SM BEACH ‚Äî Santa Monica-based environmental watchdog Heal The Bay is looking for a few good men and women to help keep Southern California waters safe, healthy and clean by participating in Coastal Cleanup Day.
Volunteers are needed from all across Los Angeles County on Sept. 15 from 9 a.m. to noon to help pick up cigarette butts, plastic bags, old food containers and other garbage that washes up or is left behind on beaches and banks. Heal the Bay has been mobilizing volunteers since 1990, offering people the chance to make an impact in their communities.
There will be approximately 60 coastal and inland cleanup sites, spanning close to 100 square miles, officials with Heal the Bay said Thursday. No special training or equipment is necessary, however, organizers are encouraging volunteers to go “zero waste” and bring their own buckets, reusable bags and gloves to pick up trash.
Some volunteers can choose to kayak, mountain bike and scuba dive to remove debris from local beaches, rivers, parks and streets.
As part of a global effort, Coastal Cleanup Day volunteers around the world last year collected enough food packaging to get takeout for breakfast, lunch and dinner every day for the next 858 years, according to the Ocean Conservancy, which spearheads Coastal Cleanup Day worldwide each year.
In Los Angeles last year, more than 11,000 volunteers removed 44,000 pounds of debris. An estimated 80 percent of L.A. litter that ends up in the ocean starts out on land, poisoning marine life, spoiling water quality and public health as it wreaks havoc on the ecosystem and local economies, according to Heal the Bay.
In addition to an appearance by luchador Blue Demon, Jr., this year‚Äôs Coastal Cleanup Day highlights include a cleanup at the historic African-American Bay Street Beach in Santa Monica, sometimes known as the “Inkwell.”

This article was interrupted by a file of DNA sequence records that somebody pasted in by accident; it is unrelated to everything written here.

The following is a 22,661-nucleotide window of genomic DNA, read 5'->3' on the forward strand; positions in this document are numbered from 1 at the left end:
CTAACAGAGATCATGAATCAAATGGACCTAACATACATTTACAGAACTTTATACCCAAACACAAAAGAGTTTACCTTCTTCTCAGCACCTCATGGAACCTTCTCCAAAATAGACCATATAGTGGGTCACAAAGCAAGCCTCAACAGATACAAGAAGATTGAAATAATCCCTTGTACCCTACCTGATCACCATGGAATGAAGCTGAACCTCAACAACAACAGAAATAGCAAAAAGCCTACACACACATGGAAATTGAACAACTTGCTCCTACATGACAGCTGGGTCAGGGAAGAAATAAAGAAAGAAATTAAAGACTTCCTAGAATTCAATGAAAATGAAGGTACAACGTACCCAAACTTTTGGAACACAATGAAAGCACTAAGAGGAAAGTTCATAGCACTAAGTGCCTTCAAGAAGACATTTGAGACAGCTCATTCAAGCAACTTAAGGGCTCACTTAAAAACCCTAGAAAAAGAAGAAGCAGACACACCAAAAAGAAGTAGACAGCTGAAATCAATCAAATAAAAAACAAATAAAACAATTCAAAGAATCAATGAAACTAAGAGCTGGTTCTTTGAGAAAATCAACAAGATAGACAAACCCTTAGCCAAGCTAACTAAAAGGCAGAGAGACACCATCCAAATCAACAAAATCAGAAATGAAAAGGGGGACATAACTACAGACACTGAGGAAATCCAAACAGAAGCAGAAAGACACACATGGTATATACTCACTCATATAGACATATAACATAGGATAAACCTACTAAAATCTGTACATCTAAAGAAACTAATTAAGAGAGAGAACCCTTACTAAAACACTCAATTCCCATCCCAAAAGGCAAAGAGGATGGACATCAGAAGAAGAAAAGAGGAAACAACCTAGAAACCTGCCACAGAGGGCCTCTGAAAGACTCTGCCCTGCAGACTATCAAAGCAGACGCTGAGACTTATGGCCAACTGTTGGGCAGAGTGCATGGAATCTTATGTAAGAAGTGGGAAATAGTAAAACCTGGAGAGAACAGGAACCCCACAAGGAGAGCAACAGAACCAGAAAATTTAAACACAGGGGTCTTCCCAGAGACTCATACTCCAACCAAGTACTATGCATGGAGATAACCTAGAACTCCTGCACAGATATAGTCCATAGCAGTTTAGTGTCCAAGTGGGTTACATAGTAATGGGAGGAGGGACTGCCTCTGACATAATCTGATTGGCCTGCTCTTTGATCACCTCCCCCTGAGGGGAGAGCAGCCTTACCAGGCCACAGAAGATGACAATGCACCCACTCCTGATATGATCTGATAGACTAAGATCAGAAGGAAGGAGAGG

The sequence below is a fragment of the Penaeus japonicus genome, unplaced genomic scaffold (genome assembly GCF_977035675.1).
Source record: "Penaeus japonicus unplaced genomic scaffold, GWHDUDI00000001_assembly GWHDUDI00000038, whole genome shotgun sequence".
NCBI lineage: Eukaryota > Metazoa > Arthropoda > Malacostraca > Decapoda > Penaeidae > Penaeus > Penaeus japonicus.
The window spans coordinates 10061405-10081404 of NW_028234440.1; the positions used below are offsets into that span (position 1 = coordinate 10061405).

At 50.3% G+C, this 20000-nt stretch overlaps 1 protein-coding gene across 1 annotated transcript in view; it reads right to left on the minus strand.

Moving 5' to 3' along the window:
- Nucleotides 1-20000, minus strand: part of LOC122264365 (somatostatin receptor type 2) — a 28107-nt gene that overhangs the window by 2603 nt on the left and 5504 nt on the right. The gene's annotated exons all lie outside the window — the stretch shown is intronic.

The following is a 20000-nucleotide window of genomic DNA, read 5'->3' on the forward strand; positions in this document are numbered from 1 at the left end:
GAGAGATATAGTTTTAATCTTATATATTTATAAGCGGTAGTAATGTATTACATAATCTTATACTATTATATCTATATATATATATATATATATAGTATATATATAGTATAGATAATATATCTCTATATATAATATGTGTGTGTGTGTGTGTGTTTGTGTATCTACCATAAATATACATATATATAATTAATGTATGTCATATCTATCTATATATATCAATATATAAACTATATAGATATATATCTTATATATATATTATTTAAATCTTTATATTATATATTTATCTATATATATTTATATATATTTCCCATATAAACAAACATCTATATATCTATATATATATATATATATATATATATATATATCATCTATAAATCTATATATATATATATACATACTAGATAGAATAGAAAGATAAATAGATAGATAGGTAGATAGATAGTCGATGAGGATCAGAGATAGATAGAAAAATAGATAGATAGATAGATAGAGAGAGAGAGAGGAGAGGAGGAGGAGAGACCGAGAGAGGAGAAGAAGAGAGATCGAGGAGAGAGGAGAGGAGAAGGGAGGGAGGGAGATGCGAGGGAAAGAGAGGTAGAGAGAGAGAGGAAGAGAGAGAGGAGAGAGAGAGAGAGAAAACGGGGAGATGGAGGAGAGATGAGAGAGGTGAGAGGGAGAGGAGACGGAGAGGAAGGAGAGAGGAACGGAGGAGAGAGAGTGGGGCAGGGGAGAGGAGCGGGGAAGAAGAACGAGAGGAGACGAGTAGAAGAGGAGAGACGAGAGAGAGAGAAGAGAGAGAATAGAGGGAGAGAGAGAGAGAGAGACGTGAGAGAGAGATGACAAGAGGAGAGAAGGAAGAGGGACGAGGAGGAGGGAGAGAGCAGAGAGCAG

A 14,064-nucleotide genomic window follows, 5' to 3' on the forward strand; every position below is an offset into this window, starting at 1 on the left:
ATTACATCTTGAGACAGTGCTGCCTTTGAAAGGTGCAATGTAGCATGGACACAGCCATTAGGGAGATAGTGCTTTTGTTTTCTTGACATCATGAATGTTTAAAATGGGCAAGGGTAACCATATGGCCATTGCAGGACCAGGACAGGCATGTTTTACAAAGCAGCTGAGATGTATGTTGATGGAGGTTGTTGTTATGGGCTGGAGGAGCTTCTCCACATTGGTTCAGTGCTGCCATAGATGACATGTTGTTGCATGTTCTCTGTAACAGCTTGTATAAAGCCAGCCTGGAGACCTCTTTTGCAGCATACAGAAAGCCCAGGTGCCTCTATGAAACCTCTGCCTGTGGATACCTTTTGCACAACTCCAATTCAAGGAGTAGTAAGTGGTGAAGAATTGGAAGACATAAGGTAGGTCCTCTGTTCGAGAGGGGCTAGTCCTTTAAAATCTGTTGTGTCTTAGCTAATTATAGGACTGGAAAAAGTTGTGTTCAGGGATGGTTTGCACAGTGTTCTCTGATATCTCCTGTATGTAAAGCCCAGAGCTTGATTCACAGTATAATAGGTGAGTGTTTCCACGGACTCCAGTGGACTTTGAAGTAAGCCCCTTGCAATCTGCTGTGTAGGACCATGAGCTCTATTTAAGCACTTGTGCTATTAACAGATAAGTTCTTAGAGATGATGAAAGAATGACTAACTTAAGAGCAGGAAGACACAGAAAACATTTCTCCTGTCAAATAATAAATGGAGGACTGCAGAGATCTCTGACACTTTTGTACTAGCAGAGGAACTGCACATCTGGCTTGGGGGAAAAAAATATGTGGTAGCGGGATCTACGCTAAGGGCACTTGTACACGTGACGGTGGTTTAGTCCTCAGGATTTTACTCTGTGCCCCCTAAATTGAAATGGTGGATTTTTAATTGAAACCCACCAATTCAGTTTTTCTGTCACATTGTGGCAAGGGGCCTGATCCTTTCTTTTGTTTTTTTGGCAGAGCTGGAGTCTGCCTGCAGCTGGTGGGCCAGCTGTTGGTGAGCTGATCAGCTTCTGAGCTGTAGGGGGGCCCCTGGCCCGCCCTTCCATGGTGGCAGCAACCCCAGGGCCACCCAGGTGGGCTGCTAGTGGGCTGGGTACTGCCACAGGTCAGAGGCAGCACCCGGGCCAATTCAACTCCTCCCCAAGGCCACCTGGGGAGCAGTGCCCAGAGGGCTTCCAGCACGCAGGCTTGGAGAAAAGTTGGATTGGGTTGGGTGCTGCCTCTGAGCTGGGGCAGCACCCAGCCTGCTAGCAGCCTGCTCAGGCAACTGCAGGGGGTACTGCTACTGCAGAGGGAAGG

The city beach site was a popular hangout for African Americans from the 1920s to the early 1960s, long after racial restrictions on public beaches were invalidated in 1927. Santa Monica Conservancy docents will educate volunteers about the history of the site. Volunteers will also learn about environmental concerns at Bay Street Beach.
The first 100 people who volunteer at that site will receive a free ticket to the Jazz for the Environment Concert at EarthFest L.A. 2012 at 2 p.m. in Culver City at West L.A. College.
Those who want to get a little exercise in while cleaning up the environment have plenty of options.
Scuba-certified divers will get a chance to clear underwater debris at dive sites at Leo Carrillo State Beach, Redondo Beach and the Santa Monica and Malibu piers. Kayakers are welcome to join the Santa Monica Bay Restoration Commission for a kayak cleanup in Marina del Rey, with registration required.
New for 2012 is a mountain bike site, co-sponsored by Mountains Restoration Trust, where cyclists can help haul out junk from an area in the Malibu Creek Watershed that‚Äôs difficult to reach on foot.
An online map of all cleanup sites with registration information can be found at www.healthebay.org/ccd2012.
In addition there will be three Code Red cleanup sites this year. Huge swaths of Los Angeles County drain to these highly urbanized sites, which are swamped with tons of harmful trash and debris, such as plastic bags, organizers said. Volunteers can make a huge impact at these “Code Red” locations, which this year include: Dominguez Channel (Artesia Transit Center and Wilmington Marinas) and Ken Malloy Harbor Regional Park.
All ages and physical abilities are welcome. To sign up, visit
http://ccd12.eventbrite.com/ or call Heal the Bay at (310) 451-1500.